Francois Mauriac.

May 20, 2018

There is one reason I write.

There is a reason I write and will always write until they take the pencil away from me. The mystery.

The mystery of what’s going to happen on the page.

The mystery of what’s happening off the page.

Things occur to you differently. You see like a child, you're suddenly shocked at things you didn't see a certain way before and you're seeing them differently because of your emotional attachment to the theme of your book which was not the one you chose. You had an idea and a theme and you began to write, but then something mysterious happened. A wolf whistle in the dark. You were called away from your plodder's work to see behind a wall. You went. That's the main thing, you went.

I never expected the book I am writing to take the turn it has taken. I am now at 25,000 words and have had to regroup and revise the first part to take the beautiful blow of a change of theme and reassess where I've been and where I'm going with the book. I am a lover now as much as a writer; a lover in love.

I didn't expect this theme or want it. Nor did I expect it to proselytize me on a matter I've all my life been indifferent to. I won't say too much because I'm not writing a pamphlet, and the theme reveals itself not at the beginning of the book but overwhelmingly it gathers pace and fury towards the back end of the book until I, the writer, and my avatar-hero we both have to face it, having sought to dodge it previously. I did not plan this. So what has happened?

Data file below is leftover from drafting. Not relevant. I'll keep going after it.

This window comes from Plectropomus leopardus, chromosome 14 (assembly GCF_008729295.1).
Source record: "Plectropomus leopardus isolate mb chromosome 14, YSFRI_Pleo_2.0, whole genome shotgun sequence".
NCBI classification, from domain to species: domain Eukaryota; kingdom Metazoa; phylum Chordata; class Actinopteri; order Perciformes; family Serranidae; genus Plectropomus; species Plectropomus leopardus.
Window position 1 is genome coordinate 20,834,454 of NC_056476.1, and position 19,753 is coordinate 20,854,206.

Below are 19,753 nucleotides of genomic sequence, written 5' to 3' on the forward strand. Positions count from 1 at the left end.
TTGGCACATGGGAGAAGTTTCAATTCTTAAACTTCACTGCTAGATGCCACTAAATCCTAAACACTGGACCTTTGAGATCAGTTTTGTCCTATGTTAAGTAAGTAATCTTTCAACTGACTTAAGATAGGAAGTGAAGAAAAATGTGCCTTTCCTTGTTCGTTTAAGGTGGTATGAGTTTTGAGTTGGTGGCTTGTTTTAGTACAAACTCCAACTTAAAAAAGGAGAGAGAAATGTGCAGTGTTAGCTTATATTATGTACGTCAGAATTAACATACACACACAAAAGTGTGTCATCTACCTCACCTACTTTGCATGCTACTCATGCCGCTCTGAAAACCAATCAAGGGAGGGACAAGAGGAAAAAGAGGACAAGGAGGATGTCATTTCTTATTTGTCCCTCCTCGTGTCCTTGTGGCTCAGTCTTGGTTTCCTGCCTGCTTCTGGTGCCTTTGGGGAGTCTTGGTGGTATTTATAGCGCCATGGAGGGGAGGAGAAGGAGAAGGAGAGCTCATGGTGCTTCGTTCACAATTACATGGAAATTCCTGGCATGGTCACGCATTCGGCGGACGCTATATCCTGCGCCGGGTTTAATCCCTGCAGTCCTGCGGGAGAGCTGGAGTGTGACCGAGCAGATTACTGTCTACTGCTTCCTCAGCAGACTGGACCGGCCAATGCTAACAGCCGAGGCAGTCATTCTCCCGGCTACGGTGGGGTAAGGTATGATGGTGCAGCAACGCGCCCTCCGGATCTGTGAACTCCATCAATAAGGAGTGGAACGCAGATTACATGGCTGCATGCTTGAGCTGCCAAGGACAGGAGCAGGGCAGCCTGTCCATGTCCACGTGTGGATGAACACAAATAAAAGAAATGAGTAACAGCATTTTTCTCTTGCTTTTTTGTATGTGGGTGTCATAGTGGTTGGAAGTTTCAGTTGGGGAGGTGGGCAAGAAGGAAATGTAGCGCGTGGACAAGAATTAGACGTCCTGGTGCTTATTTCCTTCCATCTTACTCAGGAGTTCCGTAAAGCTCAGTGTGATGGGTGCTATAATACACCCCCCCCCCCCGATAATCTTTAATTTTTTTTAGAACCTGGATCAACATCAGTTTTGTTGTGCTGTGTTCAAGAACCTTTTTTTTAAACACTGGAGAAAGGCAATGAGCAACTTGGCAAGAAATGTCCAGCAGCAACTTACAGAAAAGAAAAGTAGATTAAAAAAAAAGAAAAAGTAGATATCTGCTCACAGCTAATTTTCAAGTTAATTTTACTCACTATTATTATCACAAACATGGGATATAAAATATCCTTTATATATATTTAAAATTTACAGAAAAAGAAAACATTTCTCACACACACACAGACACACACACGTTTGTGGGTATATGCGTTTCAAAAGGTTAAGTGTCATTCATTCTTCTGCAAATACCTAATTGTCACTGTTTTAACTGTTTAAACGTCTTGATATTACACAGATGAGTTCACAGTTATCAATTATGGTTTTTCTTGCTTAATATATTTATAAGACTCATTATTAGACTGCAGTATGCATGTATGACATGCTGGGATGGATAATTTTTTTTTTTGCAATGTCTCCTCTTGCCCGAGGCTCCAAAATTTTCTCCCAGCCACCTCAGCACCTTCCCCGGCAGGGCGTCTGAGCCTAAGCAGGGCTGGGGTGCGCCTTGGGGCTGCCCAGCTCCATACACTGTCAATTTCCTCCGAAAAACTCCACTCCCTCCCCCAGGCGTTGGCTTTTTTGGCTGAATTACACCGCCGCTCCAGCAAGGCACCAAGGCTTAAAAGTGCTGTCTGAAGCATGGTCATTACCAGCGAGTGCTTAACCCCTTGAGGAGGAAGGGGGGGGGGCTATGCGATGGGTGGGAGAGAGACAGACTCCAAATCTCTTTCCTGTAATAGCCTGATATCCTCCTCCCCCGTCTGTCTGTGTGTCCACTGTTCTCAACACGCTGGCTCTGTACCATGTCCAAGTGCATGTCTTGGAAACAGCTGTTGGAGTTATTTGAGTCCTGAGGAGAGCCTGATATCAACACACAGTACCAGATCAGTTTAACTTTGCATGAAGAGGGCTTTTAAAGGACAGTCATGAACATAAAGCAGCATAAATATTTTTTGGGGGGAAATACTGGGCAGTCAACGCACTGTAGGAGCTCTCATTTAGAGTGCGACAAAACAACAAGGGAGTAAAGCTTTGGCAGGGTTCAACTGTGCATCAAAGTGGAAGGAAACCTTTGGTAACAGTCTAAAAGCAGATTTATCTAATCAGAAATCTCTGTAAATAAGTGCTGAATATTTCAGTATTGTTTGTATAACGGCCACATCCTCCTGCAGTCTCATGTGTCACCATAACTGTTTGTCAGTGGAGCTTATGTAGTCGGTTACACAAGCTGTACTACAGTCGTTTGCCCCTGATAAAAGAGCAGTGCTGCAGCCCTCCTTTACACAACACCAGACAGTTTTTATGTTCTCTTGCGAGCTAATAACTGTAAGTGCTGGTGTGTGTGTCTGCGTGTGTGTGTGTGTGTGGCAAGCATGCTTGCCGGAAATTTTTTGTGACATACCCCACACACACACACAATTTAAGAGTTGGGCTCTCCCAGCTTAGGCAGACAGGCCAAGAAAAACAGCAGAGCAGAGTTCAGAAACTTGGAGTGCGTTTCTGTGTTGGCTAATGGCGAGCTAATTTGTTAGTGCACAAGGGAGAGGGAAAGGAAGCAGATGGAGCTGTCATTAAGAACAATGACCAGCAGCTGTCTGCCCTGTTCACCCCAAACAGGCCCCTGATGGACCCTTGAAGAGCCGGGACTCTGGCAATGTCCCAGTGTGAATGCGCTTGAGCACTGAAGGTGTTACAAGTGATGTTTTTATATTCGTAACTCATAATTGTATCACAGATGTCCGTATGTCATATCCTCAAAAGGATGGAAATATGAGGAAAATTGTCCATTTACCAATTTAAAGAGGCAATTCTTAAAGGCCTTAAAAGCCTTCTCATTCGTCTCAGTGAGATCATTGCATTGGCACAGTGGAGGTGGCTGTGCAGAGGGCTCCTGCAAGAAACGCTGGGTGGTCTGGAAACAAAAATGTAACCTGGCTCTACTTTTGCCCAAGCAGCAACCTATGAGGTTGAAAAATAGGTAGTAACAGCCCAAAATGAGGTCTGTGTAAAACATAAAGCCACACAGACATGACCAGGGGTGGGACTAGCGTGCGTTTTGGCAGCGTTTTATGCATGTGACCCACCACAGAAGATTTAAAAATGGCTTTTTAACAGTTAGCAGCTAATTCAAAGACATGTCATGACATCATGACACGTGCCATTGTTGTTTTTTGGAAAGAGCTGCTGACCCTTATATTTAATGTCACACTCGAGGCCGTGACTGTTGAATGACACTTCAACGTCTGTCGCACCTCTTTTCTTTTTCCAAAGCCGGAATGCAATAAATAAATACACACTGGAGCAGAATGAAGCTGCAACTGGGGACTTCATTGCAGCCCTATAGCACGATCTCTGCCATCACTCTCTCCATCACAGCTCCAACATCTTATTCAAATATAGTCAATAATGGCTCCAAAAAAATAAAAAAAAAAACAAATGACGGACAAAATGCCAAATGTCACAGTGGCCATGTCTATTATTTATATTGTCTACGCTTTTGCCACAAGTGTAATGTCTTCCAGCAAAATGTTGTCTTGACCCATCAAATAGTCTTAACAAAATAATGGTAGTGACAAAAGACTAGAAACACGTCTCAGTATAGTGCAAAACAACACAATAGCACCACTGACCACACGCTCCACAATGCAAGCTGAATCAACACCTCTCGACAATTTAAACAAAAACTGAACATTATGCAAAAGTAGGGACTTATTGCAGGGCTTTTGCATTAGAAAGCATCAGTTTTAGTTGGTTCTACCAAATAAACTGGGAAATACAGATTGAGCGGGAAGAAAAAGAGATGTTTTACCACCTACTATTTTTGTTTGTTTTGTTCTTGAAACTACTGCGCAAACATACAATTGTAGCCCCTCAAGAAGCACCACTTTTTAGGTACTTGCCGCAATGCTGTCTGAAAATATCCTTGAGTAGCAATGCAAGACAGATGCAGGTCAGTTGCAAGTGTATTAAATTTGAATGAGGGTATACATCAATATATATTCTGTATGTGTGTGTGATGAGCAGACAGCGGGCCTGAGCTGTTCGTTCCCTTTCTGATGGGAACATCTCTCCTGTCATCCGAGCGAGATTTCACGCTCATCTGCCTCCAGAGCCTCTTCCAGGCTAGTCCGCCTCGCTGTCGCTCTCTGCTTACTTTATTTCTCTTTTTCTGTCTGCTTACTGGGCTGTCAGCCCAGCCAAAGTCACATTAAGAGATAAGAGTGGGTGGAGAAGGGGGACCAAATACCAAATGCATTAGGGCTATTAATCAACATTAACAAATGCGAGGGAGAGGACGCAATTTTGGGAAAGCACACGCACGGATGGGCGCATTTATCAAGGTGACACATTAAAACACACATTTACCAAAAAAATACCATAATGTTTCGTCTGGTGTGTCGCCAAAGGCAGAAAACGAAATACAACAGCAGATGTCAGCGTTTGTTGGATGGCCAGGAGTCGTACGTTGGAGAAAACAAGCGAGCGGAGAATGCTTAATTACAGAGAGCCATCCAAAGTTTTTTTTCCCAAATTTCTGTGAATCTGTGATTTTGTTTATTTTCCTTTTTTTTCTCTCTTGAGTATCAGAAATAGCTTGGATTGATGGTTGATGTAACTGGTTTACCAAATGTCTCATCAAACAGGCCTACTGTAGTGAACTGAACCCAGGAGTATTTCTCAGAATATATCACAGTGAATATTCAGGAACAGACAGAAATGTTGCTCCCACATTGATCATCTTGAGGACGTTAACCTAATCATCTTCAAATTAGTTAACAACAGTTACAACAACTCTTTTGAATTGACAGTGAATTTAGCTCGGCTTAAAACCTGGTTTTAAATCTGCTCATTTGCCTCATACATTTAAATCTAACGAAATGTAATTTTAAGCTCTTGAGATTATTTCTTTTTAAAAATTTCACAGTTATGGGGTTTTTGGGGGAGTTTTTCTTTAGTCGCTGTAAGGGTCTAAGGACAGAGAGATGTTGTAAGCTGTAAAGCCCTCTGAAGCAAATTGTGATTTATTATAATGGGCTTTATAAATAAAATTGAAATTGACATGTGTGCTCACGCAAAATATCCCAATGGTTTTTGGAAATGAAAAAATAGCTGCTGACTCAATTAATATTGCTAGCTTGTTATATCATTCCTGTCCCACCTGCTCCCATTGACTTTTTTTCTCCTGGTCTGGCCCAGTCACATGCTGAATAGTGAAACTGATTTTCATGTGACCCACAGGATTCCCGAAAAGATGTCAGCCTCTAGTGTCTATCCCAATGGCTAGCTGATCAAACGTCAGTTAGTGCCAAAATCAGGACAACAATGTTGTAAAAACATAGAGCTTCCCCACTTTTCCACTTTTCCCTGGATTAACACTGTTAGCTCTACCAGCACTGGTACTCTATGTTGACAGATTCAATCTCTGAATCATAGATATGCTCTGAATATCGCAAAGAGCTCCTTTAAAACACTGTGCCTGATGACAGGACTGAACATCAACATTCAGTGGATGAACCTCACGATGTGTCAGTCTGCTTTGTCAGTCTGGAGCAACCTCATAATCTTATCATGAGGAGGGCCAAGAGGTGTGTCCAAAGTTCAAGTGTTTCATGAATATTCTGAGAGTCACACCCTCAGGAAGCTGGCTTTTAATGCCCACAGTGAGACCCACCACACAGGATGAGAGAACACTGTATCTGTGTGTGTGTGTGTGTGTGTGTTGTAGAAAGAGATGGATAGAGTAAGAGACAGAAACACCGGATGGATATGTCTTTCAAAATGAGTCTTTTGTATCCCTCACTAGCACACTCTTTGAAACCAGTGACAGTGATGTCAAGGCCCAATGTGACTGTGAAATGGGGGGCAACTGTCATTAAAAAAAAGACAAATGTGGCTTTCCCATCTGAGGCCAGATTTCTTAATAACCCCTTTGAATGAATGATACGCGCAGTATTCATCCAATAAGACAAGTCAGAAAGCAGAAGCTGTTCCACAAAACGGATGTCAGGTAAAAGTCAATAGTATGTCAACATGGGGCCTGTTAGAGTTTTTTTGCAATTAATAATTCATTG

I felt again the umbilical tug of the book when you get into the writing. Like scraping away of the dirt from an old grave to reveal names. Like turning over a stone to see what's wriggling beneath, and the childlike consternation of awe and worry. Mouth open.

It comes from the change of perspective when we begin to see with others' eyes.

Yesterday I saw a lorry of sheep on the motorway. A double-decker and each sheep was resting its soft head on the neck or back of another and their sad gentle faces looked impassively, forlornly at the passing traffic. I was overcome. The vision seemed to say so much about our condition too.

I was blind. But now I see.

This happens to me only when I am in the middle of the writing, not before, not after. Not at idea stage, nor edit. 

Amazing grace, how sweet the sound...